4 out of 5
Leaps far ahead of the more questionable grounds on which the series started, and definitely looks forward to the skill Oima would show (on occasion) with some of the emotional plumblings of To Your Eternity.
Volume 2 of A Silent Voice switches our POV, looking at Shoya’s abuses from the perspective of Shoko’s protective sibling, Yuzuru, who firstly denies Shoya’s attempts at reaching out to her, and then actively lies to continue the separation. Oima flits back and forth between the playful humor of Yuzuru’s various gambits and showing us the continued guilt and confusion Shoya experiences from his past actions – a good mix of comedy and drama – and we thankfully get further context on Shoya’s intentions, which definitely mature the concept substantially. The mangaka’s abilities with clever cinematic visualizations also elevates some scenes – moments when Shoya bonds with a new school friend, and later on, when Shoko goes missing and Shoya and Yuzuru have to meet up to search for her; in both cases, the way Oima “cuts” around these sequences is really poetic, and makes the reader pay attention.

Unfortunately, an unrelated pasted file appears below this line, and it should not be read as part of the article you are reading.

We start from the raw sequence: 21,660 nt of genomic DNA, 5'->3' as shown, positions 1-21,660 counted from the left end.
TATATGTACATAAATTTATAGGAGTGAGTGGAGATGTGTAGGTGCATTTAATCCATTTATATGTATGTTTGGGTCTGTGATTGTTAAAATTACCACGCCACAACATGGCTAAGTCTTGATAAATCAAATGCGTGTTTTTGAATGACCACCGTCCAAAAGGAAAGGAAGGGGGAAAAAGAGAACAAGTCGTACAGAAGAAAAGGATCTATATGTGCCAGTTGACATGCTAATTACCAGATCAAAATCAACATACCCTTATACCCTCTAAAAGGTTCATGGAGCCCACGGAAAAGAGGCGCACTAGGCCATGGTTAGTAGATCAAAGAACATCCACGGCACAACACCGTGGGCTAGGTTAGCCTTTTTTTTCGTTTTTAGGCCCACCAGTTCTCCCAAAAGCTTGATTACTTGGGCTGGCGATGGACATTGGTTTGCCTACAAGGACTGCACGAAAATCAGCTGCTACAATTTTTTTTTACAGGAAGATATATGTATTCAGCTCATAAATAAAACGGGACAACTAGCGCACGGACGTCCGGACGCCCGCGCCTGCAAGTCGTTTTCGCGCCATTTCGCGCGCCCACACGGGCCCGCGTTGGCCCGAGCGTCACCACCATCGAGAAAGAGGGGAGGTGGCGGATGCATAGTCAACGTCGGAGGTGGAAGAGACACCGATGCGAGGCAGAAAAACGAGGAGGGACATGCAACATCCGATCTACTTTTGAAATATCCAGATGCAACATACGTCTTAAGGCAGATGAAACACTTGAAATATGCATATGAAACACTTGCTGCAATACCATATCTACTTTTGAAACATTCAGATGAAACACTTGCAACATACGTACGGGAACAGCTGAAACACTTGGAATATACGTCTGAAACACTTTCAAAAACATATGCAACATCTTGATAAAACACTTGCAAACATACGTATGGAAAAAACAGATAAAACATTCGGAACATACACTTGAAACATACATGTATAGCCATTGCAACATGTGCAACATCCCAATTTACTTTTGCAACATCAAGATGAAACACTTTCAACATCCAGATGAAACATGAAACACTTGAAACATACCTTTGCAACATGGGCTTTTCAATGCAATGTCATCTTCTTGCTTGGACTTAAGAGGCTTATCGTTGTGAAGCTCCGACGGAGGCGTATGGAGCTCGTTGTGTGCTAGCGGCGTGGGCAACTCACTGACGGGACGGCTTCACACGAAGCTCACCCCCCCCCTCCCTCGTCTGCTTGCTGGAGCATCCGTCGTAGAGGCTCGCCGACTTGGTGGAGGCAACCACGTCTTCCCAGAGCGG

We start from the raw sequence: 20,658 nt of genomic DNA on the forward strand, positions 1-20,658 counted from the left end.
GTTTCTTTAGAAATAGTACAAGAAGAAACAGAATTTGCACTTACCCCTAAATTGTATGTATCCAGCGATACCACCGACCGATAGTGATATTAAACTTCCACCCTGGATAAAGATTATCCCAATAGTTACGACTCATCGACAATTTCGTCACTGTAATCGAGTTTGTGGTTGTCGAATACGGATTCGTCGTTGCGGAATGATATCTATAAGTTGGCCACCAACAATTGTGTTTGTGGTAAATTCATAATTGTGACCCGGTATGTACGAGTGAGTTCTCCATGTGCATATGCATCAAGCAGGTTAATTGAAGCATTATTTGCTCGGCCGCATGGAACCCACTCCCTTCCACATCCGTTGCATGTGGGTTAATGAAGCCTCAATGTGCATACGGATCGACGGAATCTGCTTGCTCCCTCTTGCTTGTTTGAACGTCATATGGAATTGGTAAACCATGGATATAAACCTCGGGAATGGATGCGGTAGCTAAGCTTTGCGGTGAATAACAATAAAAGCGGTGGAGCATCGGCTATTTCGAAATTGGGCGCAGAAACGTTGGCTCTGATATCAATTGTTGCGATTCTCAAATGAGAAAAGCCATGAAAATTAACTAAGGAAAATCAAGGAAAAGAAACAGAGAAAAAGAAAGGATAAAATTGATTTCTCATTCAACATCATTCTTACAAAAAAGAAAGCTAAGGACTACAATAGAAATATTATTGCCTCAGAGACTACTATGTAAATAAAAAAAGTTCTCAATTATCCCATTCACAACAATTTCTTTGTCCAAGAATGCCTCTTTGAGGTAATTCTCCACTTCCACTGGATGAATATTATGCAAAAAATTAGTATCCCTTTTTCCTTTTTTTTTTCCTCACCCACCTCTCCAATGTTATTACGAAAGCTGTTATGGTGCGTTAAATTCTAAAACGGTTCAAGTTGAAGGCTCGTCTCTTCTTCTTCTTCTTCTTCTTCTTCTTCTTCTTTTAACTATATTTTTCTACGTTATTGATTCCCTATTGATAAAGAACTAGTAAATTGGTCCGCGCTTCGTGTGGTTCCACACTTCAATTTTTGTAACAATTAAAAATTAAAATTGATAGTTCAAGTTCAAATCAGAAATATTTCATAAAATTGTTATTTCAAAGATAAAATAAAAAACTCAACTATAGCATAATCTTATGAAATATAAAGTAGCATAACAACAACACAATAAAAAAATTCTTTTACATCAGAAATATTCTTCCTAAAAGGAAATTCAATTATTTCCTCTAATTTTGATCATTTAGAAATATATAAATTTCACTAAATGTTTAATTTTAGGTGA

While I assume it’s purposeful, Shoko being, essentially, completely quiet in relation to us – she has not had the narrative yet – unfortunately simplifies her character down to a Moe type, rendering her part in proceedings a bit too “cute” thus far. Also, there’s a twist regarding Yuzuru that confuses me as to the overall point. I’ve seen similar twists in other manga / anime, so I’d be curious as to the cultural context that might inform this; it otherwise doesn’t serve any actual function in the story.
Still, this is the volume where I can more directly connect with the “heartwarming” descriptions of A Silent Voice, with some of its detractions feeling like purposeful affectations to be later strengthened, as opposed to just shortsighted storytelling.